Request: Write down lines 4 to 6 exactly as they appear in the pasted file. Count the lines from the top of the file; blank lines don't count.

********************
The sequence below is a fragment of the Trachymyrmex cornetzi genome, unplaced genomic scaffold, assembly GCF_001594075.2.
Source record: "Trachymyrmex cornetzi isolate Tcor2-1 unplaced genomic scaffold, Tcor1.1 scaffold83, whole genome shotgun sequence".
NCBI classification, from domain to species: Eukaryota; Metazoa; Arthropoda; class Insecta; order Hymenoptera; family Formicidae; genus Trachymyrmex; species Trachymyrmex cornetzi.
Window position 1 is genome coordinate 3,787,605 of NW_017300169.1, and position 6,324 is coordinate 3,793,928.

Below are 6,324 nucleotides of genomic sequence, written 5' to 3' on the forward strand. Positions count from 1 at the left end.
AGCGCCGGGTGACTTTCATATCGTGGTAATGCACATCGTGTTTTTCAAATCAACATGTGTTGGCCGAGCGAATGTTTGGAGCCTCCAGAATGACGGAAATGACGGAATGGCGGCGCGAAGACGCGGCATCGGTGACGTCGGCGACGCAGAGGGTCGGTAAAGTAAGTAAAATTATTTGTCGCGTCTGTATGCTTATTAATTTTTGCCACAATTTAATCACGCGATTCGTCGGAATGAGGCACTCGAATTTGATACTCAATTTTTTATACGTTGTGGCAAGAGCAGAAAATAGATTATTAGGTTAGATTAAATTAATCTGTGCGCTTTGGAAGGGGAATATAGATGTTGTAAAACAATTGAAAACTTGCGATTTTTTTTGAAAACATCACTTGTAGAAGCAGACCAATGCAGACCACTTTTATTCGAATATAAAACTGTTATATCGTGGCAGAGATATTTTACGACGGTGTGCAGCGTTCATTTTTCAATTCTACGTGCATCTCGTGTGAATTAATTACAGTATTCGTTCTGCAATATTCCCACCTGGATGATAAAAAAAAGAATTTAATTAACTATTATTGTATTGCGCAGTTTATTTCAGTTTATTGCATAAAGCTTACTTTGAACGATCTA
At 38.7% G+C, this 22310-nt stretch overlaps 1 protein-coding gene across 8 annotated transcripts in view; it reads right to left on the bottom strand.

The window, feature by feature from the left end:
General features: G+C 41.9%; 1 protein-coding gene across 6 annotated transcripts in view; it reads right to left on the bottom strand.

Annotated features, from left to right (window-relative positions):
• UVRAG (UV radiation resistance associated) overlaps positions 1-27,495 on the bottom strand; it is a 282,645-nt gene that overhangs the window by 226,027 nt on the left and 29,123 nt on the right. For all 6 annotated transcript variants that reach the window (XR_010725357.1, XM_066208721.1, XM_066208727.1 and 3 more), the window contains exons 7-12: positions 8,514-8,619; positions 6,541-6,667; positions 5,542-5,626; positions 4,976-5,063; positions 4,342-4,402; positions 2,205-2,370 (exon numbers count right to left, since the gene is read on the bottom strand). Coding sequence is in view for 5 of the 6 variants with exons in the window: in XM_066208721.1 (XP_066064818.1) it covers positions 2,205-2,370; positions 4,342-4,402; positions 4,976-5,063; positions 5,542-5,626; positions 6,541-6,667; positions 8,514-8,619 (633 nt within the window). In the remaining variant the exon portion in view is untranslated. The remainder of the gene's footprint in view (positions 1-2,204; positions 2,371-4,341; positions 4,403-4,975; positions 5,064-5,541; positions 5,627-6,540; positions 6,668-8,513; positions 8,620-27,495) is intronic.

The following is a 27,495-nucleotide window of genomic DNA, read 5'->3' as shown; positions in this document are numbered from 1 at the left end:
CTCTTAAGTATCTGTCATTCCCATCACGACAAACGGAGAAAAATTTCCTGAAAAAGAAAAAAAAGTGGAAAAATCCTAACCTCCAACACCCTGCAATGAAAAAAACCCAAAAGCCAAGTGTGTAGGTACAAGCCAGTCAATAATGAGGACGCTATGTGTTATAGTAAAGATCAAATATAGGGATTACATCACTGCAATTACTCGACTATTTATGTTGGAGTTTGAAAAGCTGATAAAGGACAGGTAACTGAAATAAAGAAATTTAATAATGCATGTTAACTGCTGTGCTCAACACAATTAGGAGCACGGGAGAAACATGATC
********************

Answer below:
Window position 1 is genome coordinate 3,787,605 of NW_017300169.1, and position 6,324 is coordinate 3,793,928.

Below are 6,324 nucleotides of genomic sequence, written 5' to 3' on the forward strand. Positions count from 1 at the left end.
AGCGCCGGGTGACTTTCATATCGTGGTAATGCACATCGTGTTTTTCAAATCAACATGTGTTGGCCGAGCGAATGTTTGGAGCCTCCAGAATGACGGAAATGACGGAATGGCGGCGCGAAGACGCGGCATCGGTGACGTCGGCGACGCAGAGGGTCGGTAAAGTAAGTAAAATTATTTGTCGCGTCTGTATGCTTATTAATTTTTGCCACAATTTAATCACGCGATTCGTCGGAATGAGGCACTCGAATTTGATACTCAATTTTTTATACGTTGTGGCAAGAGCAGAAAATAGATTATTAGGTTAGATTAAATTAATCTGTGCGCTTTGGAAGGGGAATATAGATGTTGTAAAACAATTGAAAACTTGCGATTTTTTTTGAAAACATCACTTGTAGAAGCAGACCAATGCAGACCACTTTTATTCGAATATAAAACTGTTATATCGTGGCAGAGATATTTTACGACGGTGTGCAGCGTTCATTTTTCAATTCTACGTGCATCTCGTGTGAATTAATTACAGTATTCGTTCTGCAATATTCCCACCTGGATGATAAAAAAAAGAATTTAATTAACTATTATTGTATTGCGCAGTTTATTTCAGTTTATTGCATAAAGCTTACTTTGAACGATCTA